Why I Shoot Derby

May’s edition of Forever Sports carries an article on ‘How to be a Blocker’, an interview with Oliva Coupe (London Rollergirls, London Brawling and England Roller Derby, if you didn’t know). Well worth a read if you pick yourself up a copy.

From my perspective it’s good to see Roller Derby getting some mainstream attention, although it is still a long way from becoming a mainstream sport. For some in the community this isn’t the path they wish to see the sport go, but raising its profile opens Derby up to a wider audience, more potential participants, and more importantly, more fans.

Fans are important as they bring in income but only demand a good game to watch in return. They are happy to spend money on merchandising and refreshments, generating income for not only the team but also the venues they use, making Derby a more viable proposition for these businesses. Which can only be a good thing knowing how hard it is for some teams to find suitable places to host bouts. The more money coming in, the more opportunities it gives leagues.

For me it gives me an outlet for my images. While I enjoy shooting bouts and sharing them on Facebook for those involved on the day, it’s not my prime motivation. Seeing your work in a magazine or newspaper validates what you do, something the internet doesn’t do for a photographer. Anyone can post images to the web, but to have them accepted by a publication reinforces ones belief that the quality and subject matter has some value and what you do is worthwhile.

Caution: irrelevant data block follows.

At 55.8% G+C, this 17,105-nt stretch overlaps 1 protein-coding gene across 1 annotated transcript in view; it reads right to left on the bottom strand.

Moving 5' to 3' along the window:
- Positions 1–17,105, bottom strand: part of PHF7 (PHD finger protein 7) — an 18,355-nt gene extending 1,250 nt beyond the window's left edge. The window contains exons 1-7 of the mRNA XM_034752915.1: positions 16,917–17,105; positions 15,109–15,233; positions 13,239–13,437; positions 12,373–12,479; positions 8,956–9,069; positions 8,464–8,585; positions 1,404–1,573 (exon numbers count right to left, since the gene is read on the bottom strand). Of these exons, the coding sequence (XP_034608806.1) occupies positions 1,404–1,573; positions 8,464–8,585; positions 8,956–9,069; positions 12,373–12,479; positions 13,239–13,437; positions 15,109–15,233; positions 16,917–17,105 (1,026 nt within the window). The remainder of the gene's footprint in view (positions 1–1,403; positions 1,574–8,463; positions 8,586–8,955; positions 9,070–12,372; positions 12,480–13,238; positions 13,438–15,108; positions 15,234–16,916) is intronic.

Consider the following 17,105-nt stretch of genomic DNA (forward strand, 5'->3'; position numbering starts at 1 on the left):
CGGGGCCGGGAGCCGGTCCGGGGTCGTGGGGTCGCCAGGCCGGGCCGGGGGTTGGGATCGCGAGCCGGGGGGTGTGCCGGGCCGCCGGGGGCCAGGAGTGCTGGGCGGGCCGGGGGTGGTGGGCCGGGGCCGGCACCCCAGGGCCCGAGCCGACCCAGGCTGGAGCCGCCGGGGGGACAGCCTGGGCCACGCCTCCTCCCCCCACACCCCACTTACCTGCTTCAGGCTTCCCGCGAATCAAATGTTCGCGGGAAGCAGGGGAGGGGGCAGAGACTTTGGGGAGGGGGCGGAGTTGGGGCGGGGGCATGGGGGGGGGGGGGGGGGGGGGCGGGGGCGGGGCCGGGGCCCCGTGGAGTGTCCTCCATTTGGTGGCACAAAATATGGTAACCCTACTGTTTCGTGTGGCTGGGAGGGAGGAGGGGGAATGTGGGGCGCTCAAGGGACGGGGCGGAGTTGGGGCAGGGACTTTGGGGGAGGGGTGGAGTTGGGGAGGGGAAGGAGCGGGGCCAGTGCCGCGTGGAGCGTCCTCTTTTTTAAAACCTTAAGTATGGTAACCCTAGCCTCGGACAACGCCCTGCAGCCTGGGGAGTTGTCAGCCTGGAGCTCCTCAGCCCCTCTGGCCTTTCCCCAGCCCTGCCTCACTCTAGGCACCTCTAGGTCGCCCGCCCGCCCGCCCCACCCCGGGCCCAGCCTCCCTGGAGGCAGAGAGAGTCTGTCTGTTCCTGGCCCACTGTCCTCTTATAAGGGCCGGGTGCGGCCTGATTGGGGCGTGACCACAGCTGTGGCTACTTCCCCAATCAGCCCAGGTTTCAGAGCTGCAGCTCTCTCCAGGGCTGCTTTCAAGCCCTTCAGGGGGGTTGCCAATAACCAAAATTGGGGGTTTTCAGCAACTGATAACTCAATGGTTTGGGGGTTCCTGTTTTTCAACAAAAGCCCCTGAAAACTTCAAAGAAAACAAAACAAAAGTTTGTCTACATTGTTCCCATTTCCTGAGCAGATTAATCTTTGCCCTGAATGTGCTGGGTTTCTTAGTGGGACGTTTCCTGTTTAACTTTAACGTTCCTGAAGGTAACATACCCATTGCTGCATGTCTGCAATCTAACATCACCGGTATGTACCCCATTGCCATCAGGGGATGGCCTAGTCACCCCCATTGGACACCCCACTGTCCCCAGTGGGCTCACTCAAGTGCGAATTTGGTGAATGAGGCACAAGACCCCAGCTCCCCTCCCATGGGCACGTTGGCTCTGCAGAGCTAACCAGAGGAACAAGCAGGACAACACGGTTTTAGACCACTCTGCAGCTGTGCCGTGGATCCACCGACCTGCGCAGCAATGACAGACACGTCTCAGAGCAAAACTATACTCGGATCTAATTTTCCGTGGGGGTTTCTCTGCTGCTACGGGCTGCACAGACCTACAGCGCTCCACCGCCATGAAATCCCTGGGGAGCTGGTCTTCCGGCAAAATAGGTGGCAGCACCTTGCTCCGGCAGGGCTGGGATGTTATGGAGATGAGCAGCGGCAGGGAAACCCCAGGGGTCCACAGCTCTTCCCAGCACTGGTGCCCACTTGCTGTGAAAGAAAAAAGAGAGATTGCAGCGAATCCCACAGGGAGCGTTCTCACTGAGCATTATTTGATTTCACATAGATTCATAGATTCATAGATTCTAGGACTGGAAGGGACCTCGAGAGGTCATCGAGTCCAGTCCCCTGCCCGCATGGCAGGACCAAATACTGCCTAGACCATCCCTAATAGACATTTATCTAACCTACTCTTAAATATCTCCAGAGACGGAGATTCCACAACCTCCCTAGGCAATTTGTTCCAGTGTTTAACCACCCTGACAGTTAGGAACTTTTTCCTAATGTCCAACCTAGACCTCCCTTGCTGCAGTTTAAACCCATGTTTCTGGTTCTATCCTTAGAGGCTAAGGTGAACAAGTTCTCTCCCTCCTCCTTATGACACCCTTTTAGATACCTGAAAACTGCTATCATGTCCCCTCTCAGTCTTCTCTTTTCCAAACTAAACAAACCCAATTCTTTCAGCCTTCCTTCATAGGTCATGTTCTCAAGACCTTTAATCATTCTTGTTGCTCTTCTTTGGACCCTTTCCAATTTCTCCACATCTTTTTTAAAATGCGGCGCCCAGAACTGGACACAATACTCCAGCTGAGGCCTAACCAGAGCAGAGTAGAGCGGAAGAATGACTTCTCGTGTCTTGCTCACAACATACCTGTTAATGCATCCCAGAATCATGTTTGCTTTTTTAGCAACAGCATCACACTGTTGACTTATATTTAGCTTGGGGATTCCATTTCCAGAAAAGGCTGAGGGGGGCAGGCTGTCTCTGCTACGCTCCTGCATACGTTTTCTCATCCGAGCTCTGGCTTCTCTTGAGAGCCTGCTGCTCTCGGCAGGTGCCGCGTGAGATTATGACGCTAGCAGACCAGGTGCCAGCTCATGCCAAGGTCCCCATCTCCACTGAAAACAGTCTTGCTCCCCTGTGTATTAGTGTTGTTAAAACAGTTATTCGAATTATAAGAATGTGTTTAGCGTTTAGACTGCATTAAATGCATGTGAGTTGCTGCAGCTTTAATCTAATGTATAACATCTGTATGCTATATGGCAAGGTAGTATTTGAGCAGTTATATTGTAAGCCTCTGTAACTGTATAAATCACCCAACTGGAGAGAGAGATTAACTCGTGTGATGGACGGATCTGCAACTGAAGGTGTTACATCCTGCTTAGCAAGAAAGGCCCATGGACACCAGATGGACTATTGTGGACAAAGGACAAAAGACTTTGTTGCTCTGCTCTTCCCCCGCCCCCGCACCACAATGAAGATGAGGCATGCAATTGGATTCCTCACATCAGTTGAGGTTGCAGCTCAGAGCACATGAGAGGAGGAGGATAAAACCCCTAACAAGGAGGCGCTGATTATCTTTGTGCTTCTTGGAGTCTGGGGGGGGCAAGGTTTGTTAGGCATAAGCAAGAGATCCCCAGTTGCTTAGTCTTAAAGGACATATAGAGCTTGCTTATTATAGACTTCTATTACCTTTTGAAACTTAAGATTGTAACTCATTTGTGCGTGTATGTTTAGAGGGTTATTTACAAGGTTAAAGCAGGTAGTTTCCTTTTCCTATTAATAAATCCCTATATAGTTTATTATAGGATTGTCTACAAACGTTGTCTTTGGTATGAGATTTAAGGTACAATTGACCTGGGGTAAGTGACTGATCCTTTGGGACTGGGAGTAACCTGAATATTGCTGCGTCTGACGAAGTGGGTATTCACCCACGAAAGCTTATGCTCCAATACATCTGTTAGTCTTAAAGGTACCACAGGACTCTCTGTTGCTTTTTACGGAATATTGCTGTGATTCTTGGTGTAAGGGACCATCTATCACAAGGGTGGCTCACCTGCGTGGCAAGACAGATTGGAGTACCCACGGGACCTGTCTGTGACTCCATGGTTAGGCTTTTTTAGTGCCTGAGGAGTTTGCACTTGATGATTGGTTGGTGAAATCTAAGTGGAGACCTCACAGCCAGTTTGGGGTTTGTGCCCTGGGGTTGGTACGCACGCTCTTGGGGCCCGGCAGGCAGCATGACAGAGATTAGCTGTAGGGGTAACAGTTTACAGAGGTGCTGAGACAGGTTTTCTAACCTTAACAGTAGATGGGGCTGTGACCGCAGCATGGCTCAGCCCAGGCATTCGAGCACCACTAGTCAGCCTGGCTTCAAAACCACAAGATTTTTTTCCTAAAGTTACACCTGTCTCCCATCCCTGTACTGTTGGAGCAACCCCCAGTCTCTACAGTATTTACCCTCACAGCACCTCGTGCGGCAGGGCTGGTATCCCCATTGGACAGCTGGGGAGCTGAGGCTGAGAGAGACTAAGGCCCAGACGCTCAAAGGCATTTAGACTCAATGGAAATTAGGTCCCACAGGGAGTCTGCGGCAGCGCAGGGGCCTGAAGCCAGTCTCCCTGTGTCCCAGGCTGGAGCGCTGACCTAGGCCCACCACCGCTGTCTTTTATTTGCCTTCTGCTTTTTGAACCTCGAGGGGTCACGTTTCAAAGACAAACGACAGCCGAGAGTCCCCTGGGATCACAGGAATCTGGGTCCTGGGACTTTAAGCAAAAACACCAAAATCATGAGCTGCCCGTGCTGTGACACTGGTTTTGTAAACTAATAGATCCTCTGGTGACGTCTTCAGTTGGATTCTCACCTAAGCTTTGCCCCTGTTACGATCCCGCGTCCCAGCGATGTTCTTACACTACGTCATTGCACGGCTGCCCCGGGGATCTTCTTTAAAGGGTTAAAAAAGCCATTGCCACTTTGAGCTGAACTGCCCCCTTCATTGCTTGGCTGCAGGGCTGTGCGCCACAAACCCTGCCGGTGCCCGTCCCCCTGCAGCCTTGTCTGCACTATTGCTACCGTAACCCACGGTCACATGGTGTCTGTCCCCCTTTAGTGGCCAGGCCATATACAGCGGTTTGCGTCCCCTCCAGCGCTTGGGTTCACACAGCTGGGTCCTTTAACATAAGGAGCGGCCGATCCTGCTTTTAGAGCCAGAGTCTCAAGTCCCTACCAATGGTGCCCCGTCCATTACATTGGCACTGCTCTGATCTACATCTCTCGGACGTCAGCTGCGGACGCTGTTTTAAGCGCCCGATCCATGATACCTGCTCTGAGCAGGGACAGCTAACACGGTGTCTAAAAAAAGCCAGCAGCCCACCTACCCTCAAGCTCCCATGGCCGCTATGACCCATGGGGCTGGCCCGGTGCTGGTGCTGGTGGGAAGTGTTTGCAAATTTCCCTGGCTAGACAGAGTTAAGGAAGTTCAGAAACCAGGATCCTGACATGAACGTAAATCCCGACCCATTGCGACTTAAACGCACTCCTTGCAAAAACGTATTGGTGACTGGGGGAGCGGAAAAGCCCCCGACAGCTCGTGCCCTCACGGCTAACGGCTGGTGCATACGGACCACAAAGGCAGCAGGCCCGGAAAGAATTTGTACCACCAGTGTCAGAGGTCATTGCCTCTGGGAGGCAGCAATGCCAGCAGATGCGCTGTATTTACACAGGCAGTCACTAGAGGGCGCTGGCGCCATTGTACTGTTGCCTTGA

It is also good to be able to support those who play the game, helping to develop their careers in some small way by giving them and the sport a little exposure. This is the real value photography can bring to the sport, without it, press releases and magazine articles just wouldn’t happen. It is difficult enough to explain Roller Derby to the uninitiated, the age-old clichĂ©, ‘a picture can paint a thousand words’, however, holds true.

For this article I actually got paid, not enough to retire on, just enough to fund costs to travel to a bout outside Yorkshire where hopefully I can replicate the process.


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